A scheme to improve the nutritional content of take-away food is being pioneered by Liverpool City Council. The Eatright Campaign has been launched following a 1.5 million pound investment by the city’s Primary Care Trust.
The money has been given to Trading Standards staff who found in a survey in 2006 that many take-away meals had excessive levels salt and fat which could lead to obesity and heart disease. Under the scheme nutritional experts will work with take-away outlets and even suggest changes to recipes where it is possible that dishes can be made in a healthier way. The team will work to ensure that the look, flavour and cost of the meals stay the same but restaurants and other outlets taking part in the campaign will retain the final say on any modifications to ingredients.
The Primary Care Trust says 40 per cent of people in Liverpool eat take-aways or fast food once or twice a week and it believes it is important to do all it can to ensure the meals are as healthy as possible. Berni Turner, the City Council’s Executive Member for the Environment said local people were becoming more aware of the link between their health and the food they ate.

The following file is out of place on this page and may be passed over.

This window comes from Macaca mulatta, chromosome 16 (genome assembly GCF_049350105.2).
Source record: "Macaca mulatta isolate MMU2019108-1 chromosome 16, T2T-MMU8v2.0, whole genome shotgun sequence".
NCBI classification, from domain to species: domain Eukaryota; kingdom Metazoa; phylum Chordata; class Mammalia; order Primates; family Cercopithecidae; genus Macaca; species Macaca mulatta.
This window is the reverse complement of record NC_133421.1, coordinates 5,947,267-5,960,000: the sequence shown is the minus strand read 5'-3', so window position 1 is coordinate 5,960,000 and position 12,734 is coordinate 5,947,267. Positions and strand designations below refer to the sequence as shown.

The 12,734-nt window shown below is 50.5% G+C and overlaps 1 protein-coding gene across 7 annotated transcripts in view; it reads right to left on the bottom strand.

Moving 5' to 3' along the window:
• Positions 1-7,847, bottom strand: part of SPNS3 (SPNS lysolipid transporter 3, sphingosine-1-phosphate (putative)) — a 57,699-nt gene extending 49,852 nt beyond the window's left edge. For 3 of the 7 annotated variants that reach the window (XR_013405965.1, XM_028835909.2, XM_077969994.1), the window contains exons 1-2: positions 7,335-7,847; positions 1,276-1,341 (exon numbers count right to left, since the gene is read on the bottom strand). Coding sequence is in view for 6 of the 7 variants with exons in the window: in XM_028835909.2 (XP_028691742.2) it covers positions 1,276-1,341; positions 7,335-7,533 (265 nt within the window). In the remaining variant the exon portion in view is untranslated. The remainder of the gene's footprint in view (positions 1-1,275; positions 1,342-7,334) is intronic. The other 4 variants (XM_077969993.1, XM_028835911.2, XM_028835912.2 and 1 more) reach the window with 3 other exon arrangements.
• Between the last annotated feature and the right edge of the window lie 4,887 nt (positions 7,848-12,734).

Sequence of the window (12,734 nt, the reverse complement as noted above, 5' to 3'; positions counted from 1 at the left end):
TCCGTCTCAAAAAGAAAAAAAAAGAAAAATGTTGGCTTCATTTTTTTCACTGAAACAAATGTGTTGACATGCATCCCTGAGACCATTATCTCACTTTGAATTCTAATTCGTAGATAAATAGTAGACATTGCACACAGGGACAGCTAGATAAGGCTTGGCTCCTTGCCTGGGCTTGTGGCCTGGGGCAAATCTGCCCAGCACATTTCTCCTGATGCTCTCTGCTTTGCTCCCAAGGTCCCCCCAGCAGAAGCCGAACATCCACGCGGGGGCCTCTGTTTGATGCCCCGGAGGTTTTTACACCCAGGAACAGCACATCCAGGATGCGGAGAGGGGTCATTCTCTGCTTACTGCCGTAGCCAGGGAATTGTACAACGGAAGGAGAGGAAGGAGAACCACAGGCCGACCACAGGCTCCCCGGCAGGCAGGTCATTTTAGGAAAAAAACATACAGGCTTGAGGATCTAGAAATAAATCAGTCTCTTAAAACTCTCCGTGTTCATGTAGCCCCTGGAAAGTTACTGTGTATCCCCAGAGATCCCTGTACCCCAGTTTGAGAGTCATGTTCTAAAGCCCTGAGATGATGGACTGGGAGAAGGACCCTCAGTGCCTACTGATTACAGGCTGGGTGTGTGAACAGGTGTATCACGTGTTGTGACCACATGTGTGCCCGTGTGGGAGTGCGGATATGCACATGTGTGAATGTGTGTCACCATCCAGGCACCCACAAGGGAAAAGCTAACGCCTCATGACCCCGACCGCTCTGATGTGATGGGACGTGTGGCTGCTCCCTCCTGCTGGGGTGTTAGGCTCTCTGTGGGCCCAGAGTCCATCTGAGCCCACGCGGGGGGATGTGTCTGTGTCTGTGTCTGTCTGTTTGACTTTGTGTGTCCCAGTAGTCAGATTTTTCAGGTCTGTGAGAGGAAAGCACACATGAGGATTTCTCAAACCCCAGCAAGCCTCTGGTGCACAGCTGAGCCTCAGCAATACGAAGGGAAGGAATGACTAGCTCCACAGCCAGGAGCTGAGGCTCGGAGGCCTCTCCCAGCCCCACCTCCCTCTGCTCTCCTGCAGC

The initiative has the backing of the Food Standards Agency where the Head of Nutrition, Rosemary Hignett, said, “People are eating takeaways and dining out more and more, so we warmly welcome this work which will help people in Liverpool make healthier choices. It also complements activity the FSA is currently undertaking with large takeaway chains at a national level.”